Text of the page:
When to stop training and how to respond to an initial injury?

The balance between continuing to train through a problem and in turn making it worse versus stopping every time you feel anything and therefore never training is an essential balancing act to strike.

Different structures present with different sensations and patterns of pain. For example, mild tendon pain can ease with activity and then will return afterwards, whereas a muscular or more structural injury will usually progressively get worse. Calf and ankle pain can be worse when running up hill and knee discomfort when downhill. Sometimes significant swelling is experienced and other times very little. Therefore it is hard to give definitely advice on when to stop running, however our suggestion would be…

If you have consistent discomfort that is localised and you can point to it with one finger, or experience any pain that gets worse with activity, we recommend not running through this; if you listen to the whispers you will never hear the screams.

Should I stretch my injury?

There are very few injuries that respond well to a static stretch. If there is a small tear in a muscle or tendon then stretching can exacerbate the injury. Many irritations and discomforts induce a protective mechanism where the muscle does not fully relax in order to protect that area. This can feel tight and restrictive although holding a static stretch will only increase this protective mechanism and increase the tightness. Even a mild cramp is usually due to fatigue, dehydration or electrolyte imbalances which cannot be totally released by stretching. We see lots of people that stretch and foam roll a painful area to try to assist and actually this can be detrimental to some injuries.

We recommend the F.A.S.T. I.C.E. approach.

F – Feel the injury

This initially sounds obvious and some injuries are impossible to ignore, for example the sprained ankle in a rabbit hole or sudden muscle strain. However, feeling and accepting the more subtle injuries is essential as the early recognition of these problems can stop them deteriorating. Time and time again we see instances where runners have tried to initially run through problems or have rested for a period of time and then tried running again without addressing what is causing the discomfort.

A – Analyse

To help with understanding the injury it is important to analyse and ask questions around it. We suggest making notes or documenting how the injury occurred. Consider questions such as ‘was there a reason why it happened’? ‘Was there a change in training load, terrain or footwear’? ‘Which positions, movements or activities irritate and which help ease or alleviate the symptoms’? ‘Are there patterns of discomfort throughout the day’? Analysing an injury is important to gain an understanding which will help to avoid unknowingly irritating the problem and to decipher whether there is any change or improvement in symptoms. This will also assist your therapist with creating a diagnosis and offering accurate advice regarding rehabilitation and suitable training.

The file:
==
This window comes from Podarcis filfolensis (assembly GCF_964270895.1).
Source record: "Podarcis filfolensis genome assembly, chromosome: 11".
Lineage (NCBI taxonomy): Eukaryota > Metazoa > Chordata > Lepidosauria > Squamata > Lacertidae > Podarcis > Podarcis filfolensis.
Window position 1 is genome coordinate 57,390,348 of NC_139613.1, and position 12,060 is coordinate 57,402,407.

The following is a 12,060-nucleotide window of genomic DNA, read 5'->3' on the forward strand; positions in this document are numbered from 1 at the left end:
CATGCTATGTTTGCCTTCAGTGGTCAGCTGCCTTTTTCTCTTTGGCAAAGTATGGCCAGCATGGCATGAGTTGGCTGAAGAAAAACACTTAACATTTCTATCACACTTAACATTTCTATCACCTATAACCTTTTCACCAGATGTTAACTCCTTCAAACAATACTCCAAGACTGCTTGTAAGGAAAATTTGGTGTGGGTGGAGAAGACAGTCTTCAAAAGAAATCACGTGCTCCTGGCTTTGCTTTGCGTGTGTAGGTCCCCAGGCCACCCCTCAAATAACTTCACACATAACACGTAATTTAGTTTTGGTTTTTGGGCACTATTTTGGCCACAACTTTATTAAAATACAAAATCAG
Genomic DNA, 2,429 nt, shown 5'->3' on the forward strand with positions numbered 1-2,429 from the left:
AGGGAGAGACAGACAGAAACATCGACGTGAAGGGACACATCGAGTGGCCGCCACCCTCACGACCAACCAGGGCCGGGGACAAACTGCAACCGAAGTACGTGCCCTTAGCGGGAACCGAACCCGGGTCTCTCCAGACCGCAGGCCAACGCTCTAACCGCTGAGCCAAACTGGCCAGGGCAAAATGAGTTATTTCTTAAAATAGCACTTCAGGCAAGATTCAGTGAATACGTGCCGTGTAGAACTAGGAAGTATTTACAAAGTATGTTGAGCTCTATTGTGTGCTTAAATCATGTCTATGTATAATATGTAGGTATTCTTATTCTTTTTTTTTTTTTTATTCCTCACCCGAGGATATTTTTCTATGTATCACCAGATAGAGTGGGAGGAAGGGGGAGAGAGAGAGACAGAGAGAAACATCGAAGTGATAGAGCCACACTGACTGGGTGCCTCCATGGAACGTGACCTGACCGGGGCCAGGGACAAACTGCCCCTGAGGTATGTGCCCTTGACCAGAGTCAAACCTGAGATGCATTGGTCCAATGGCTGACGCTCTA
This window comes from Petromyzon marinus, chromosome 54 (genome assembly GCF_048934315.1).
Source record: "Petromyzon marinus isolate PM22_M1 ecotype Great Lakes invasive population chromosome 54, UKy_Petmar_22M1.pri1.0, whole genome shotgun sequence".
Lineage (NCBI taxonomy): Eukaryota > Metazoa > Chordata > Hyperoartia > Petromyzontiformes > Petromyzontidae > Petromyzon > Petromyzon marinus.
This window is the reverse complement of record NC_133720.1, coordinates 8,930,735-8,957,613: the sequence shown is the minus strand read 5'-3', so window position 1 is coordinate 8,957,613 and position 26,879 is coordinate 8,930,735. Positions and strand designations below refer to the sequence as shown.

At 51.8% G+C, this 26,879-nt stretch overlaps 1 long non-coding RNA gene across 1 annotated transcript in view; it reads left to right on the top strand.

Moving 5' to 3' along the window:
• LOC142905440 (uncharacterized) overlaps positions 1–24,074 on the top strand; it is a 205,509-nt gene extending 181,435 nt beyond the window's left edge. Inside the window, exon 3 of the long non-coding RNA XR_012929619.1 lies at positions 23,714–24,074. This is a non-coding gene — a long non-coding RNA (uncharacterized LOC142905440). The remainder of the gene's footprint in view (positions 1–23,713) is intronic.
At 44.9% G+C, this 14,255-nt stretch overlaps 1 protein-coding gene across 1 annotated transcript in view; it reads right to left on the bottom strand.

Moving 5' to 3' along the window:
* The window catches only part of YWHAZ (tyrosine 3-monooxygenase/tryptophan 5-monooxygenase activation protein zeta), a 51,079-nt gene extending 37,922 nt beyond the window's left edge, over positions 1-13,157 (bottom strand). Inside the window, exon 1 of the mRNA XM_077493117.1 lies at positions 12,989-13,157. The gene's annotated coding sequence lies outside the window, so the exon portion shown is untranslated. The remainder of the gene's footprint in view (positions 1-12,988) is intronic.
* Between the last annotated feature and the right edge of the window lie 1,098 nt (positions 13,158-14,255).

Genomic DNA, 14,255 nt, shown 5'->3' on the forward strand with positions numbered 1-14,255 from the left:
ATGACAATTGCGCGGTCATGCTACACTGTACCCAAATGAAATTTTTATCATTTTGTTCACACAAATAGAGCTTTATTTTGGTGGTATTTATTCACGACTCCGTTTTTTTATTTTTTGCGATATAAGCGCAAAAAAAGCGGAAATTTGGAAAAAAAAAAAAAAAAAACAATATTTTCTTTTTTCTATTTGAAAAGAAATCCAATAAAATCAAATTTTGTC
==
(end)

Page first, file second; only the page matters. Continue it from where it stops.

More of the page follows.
ST – Suitable Training

Once the injury has been analysed there will be an understanding of what the area can tolerate without irritating and what it cannot. This is important as there are very few injuries that respond best to total rest. It is important to keep mobile and active beneath the threshold of what training aggravates the injury. This can help to relax any guarding and is also a perfect opportunity to focus on other areas of the body to ensure you return from injury in a better condition than before. There is usually a way of maintaining your cardiovascular fitness during this period without irritating the injury using alternative training options.

We recommend seeking advice from a suitably qualified therapist to help this process for progressive rehabilitation of the area too.


If the injury is hot to touch or pain is experienced, ice can be effective at reducing these symptoms during the inflammatory phase (0-72 hours post injury). The research suggests icing the area for up to 10 minutes, a maximum of every 2-3 hours that you are awake. This can be in the form of frozen peas wrapped in a towel or a bag of ice. If you have access to specialised equipment, a Game Ready device can also be used. Do not apply ice directly to the skin as this may result in an ice burn.


Compression can be effective at reducing swelling and improving recovery. This can be in the form of a simple Tubigrip (elastic bandage) or using compression garments such as a NormaTec. It is important that the compression is not too tight and we recommend removing the compression at night.


Try to keep the injury above the level of the heart to help reduce swelling in this initial inflammatory phase. Our recommended approach would be to place some books or pillows underneath one end of your mattress for a lower limb injury to help elevate whilst you sleep.

This is our recommended approach for soft tissue injuries. The management for bony / neural issues are different. Please always seek advice from your doctor or suitably qualified therapist to determine if this is the correct approach or whether imagery or further investigation is required.